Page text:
I've noted that IDE support is nowhere near as good, but the language itself supports functional programming idioms much more cleanly.

  • 3
    Python is my religion, so I only care about what Guido thinks of Scala. neopythonic.blogspot.com/2008/11/scala.html
    – Job
    Dec 11, 2010 at 14:40
  • 7
    Scala is such a great language that it not only attracts all these great minds the Scala community has, but sadly also a lot of envious haters which try to find basically anything to attack the language and the people using it.
    – soc
    Dec 11, 2010 at 14:53
  • @soc: Just to be clear: I do not hate Scala, and the people who use it probably couldn't (shouldn't!) care less about what I think about it. I think it's too complex. That's all. Complexity may be all right for those who have a big brain. I don't :-) Dec 11, 2010 at 21:22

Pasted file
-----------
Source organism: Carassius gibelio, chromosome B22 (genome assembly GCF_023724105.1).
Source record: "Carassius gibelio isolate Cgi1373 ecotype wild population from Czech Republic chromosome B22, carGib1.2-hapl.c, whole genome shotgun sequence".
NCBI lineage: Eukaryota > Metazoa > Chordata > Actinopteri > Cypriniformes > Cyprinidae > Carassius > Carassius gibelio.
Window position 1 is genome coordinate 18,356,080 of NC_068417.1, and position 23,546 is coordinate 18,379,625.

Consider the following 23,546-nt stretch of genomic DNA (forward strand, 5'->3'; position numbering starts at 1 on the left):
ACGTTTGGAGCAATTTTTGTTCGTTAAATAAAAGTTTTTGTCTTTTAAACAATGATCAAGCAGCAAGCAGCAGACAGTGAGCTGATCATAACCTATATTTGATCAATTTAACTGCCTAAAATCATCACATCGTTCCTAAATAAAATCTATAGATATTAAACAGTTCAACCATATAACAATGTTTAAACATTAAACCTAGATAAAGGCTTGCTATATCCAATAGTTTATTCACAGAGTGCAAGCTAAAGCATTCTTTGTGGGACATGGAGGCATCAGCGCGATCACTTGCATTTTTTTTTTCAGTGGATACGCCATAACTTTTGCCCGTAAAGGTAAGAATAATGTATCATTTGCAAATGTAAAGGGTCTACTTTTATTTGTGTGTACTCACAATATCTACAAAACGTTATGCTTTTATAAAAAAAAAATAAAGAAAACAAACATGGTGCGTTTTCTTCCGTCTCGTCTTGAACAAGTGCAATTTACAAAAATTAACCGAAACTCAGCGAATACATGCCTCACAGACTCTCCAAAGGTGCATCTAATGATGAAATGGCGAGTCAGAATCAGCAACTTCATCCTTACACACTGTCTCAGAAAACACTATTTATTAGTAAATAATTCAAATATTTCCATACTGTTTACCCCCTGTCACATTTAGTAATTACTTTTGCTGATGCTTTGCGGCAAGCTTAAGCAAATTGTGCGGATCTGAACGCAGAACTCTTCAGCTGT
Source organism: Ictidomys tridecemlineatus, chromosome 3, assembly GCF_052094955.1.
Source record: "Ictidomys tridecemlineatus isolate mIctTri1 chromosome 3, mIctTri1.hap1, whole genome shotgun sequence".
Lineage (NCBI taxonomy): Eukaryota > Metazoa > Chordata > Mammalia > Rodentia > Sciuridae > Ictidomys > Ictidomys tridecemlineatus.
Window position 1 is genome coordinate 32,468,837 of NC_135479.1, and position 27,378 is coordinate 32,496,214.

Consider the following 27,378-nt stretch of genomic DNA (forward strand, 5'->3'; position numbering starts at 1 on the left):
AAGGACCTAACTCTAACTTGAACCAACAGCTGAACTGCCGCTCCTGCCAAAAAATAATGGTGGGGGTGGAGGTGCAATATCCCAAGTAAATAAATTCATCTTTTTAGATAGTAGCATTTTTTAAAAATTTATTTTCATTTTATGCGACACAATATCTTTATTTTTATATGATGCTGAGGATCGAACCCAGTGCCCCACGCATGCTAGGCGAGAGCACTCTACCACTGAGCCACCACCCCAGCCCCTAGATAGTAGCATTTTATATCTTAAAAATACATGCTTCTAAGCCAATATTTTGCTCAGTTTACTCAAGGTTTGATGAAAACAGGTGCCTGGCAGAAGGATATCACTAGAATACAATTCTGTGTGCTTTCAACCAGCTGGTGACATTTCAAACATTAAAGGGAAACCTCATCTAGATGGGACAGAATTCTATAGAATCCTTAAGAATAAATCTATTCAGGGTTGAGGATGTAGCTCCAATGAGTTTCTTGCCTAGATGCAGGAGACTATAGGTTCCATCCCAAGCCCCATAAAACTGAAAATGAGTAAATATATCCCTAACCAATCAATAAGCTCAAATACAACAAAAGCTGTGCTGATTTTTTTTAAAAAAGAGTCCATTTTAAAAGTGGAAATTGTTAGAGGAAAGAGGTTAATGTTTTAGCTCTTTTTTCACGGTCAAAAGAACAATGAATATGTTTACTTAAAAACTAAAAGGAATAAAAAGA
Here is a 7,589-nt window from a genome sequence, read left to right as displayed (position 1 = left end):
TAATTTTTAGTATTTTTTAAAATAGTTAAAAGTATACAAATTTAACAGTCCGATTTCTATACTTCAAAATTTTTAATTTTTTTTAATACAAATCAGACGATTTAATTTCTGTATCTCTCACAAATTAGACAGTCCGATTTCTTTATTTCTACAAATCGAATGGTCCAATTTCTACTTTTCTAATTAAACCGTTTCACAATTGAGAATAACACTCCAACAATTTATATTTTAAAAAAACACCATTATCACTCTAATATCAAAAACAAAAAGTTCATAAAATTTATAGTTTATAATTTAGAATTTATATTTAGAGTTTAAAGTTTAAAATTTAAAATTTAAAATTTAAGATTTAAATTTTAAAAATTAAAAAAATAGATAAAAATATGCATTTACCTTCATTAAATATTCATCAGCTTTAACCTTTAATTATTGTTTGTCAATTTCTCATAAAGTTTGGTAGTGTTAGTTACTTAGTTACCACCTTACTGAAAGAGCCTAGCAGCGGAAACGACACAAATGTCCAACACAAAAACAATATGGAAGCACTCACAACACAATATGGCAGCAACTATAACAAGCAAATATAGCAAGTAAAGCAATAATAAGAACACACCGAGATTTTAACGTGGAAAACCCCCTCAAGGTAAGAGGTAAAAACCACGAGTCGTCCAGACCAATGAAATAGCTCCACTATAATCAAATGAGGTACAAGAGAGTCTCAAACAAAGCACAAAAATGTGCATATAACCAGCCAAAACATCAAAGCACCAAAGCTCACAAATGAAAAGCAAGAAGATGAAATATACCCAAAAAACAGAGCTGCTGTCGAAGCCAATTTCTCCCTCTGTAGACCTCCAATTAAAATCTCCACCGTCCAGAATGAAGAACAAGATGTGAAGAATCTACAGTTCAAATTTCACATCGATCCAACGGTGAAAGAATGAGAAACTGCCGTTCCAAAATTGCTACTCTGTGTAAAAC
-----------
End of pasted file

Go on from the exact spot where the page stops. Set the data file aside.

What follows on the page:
• 3
    Sorry, I just get annoyed when people keep repeating myths without backing up their claims.
    – soc
    Dec 11, 2010 at 23:21
  • 2
    @soc: Well, this whole question is entirely subjective, so any answer is right, be it myth or not. Dec 12, 2010 at 6:47

10 Answers 10


I've been programming Scala for more than one year now, so I'll try to set myself back a year to answer this question.

  • Scala code is more concise than Java code (no setter or getter, a lot of the type information can be inferred)
  • The built-in support for XML literal is very appealing.
  • Java library compatibility and interoperability is great
  • The support for certain functional idioms is refreshing (for comprehension, closure, lambda functions, map, fold, reduce)